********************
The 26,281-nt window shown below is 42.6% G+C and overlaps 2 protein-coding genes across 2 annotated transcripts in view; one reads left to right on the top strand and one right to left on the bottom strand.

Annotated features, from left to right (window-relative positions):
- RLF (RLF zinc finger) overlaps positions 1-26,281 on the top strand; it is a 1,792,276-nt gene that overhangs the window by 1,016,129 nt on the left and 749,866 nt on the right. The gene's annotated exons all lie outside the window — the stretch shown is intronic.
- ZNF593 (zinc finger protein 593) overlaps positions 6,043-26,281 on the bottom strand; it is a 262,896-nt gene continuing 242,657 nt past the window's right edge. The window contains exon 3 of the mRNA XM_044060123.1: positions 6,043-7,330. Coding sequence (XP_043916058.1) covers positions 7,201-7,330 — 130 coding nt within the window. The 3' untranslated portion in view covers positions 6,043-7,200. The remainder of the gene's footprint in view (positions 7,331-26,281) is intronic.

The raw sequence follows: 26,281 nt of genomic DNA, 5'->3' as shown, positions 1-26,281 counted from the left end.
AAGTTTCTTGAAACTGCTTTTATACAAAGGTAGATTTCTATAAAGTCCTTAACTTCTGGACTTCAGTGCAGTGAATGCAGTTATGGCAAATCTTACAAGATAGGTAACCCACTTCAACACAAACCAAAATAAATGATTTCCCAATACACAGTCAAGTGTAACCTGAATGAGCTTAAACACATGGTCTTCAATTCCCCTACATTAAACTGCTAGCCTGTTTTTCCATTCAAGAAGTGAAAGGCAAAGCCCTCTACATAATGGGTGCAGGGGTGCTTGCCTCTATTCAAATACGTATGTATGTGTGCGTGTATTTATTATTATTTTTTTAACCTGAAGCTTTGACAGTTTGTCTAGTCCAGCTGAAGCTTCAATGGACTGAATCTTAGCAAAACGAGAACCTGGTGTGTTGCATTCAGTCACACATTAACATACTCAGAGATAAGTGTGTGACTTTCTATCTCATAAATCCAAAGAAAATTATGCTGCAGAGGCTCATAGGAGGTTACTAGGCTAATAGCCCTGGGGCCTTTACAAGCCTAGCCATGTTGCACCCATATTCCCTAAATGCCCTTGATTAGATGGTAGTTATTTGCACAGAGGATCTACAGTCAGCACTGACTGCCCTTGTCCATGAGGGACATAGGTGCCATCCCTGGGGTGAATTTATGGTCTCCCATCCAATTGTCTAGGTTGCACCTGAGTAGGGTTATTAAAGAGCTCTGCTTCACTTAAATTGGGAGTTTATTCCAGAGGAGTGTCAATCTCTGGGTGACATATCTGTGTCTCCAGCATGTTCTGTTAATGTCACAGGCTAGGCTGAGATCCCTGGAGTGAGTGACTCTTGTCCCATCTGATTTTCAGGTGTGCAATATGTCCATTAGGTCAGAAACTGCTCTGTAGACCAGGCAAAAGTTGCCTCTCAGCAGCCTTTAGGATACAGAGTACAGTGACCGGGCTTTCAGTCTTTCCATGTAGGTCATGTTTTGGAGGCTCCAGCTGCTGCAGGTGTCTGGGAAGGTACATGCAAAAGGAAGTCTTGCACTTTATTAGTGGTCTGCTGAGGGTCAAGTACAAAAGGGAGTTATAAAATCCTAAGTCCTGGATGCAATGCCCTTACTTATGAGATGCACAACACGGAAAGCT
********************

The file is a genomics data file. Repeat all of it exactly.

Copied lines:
The 26,281-nt window shown below is 42.6% G+C and overlaps 2 protein-coding genes across 2 annotated transcripts in view; one reads left to right on the top strand and one right to left on the bottom strand.

Annotated features, from left to right (window-relative positions):
- RLF (RLF zinc finger) overlaps positions 1-26,281 on the top strand; it is a 1,792,276-nt gene that overhangs the window by 1,016,129 nt on the left and 749,866 nt on the right. The gene's annotated exons all lie outside the window — the stretch shown is intronic.
- ZNF593 (zinc finger protein 593) overlaps positions 6,043-26,281 on the bottom strand; it is a 262,896-nt gene continuing 242,657 nt past the window's right edge. The window contains exon 3 of the mRNA XM_044060123.1: positions 6,043-7,330. Coding sequence (XP_043916058.1) covers positions 7,201-7,330 — 130 coding nt within the window. The 3' untranslated portion in view covers positions 6,043-7,200. The remainder of the gene's footprint in view (positions 7,331-26,281) is intronic.

The raw sequence follows: 26,281 nt of genomic DNA, 5'->3' as shown, positions 1-26,281 counted from the left end.
AAGTTTCTTGAAACTGCTTTTATACAAAGGTAGATTTCTATAAAGTCCTTAACTTCTGGACTTCAGTGCAGTGAATGCAGTTATGGCAAATCTTACAAGATAGGTAACCCACTTCAACACAAACCAAAATAAATGATTTCCCAATACACAGTCAAGTGTAACCTGAATGAGCTTAAACACATGGTCTTCAATTCCCCTACATTAAACTGCTAGCCTGTTTTTCCATTCAAGAAGTGAAAGGCAAAGCCCTCTACATAATGGGTGCAGGGGTGCTTGCCTCTATTCAAATACGTATGTATGTGTGCGTGTATTTATTATTATTTTTTTAACCTGAAGCTTTGACAGTTTGTCTAGTCCAGCTGAAGCTTCAATGGACTGAATCTTAGCAAAACGAGAACCTGGTGTGTTGCATTCAGTCACACATTAACATACTCAGAGATAAGTGTGTGACTTTCTATCTCATAAATCCAAAGAAAATTATGCTGCAGAGGCTCATAGGAGGTTACTAGGCTAATAGCCCTGGGGCCTTTACAAGCCTAGCCATGTTGCACCCATATTCCCTAAATGCCCTTGATTAGATGGTAGTTATTTGCACAGAGGATCTACAGTCAGCACTGACTGCCCTTGTCCATGAGGGACATAGGTGCCATCCCTGGGGTGAATTTATGGTCTCCCATCCAATTGTCTAGGTTGCACCTGAGTAGGGTTATTAAAGAGCTCTGCTTCACTTAAATTGGGAGTTTATTCCAGAGGAGTGTCAATCTCTGGGTGACATATCTGTGTCTCCAGCATGTTCTGTTAATGTCACAGGCTAGGCTGAGATCCCTGGAGTGAGTGACTCTTGTCCCATCTGATTTTCAGGTGTGCAATATGTCCATTAGGTCAGAAACTGCTCTGTAGACCAGGCAAAAGTTGCCTCTCAGCAGCCTTTAGGATACAGAGTACAGTGACCGGGCTTTCAGTCTTTCCATGTAGGTCATGTTTTGGAGGCTCCAGCTGCTGCAGGTGTCTGGGAAGGTACATGCAAAAGGAAGTCTTGCACTTTATTAGTGGTCTGCTGAGGGTCAAGTACAAAAGGGAGTTATAAAATCCTAAGTCCTGGATGCAATGCCCTTACTTATGAGATGCACAACACGGAAAGCT